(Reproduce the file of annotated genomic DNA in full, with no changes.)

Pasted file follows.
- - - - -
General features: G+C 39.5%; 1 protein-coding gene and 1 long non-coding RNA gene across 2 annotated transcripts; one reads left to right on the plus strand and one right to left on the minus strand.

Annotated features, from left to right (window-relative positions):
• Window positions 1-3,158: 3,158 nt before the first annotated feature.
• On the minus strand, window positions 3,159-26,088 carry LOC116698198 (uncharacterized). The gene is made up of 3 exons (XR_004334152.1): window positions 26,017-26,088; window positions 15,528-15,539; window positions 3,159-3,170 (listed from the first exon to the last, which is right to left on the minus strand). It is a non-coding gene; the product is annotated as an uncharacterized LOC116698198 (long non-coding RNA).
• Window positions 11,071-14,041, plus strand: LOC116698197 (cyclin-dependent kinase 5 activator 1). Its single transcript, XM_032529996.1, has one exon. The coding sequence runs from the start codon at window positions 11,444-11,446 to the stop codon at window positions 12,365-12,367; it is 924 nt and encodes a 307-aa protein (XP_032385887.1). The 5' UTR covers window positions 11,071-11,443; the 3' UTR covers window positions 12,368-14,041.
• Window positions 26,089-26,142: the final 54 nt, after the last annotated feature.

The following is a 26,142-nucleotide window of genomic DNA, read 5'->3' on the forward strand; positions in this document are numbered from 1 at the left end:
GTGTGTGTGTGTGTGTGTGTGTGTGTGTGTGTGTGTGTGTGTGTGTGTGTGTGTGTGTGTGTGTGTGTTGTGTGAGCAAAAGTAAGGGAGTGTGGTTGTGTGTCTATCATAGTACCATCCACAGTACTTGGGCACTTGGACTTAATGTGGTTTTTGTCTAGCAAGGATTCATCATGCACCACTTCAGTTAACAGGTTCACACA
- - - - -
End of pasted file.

General features: G+C 39.5%; 1 protein-coding gene and 1 long non-coding RNA gene across 2 annotated transcripts; one reads left to right on the plus strand and one right to left on the minus strand.

Annotated features, from left to right (window-relative positions):
• Window positions 1-3,158: 3,158 nt before the first annotated feature.
• On the minus strand, window positions 3,159-26,088 carry LOC116698198 (uncharacterized). The gene is made up of 3 exons (XR_004334152.1): window positions 26,017-26,088; window positions 15,528-15,539; window positions 3,159-3,170 (listed from the first exon to the last, which is right to left on the minus strand). It is a non-coding gene; the product is annotated as an uncharacterized LOC116698198 (long non-coding RNA).
• Window positions 11,071-14,041, plus strand: LOC116698197 (cyclin-dependent kinase 5 activator 1). Its single transcript, XM_032529996.1, has one exon. The coding sequence runs from the start codon at window positions 11,444-11,446 to the stop codon at window positions 12,365-12,367; it is 924 nt and encodes a 307-aa protein (XP_032385887.1). The 5' UTR covers window positions 11,071-11,443; the 3' UTR covers window positions 12,368-14,041.
• Window positions 26,089-26,142: the final 54 nt, after the last annotated feature.

The following is a 26,142-nucleotide window of genomic DNA, read 5'->3' on the forward strand; positions in this document are numbered from 1 at the left end:
GTGTGTGTGTGTGTGTGTGTGTGTGTGTGTGTGTGTGTGTGTGTGTGTGTGTGTGTGTGTGTGTGTGTTGTGTGAGCAAAAGTAAGGGAGTGTGGTTGTGTGTCTATCATAGTACCATCCACAGTACTTGGGCACTTGGACTTAATGTGGTTTTTGTCTAGCAAGGATTCATCATGCACCACTTCAGTTAACAGGTTCACACA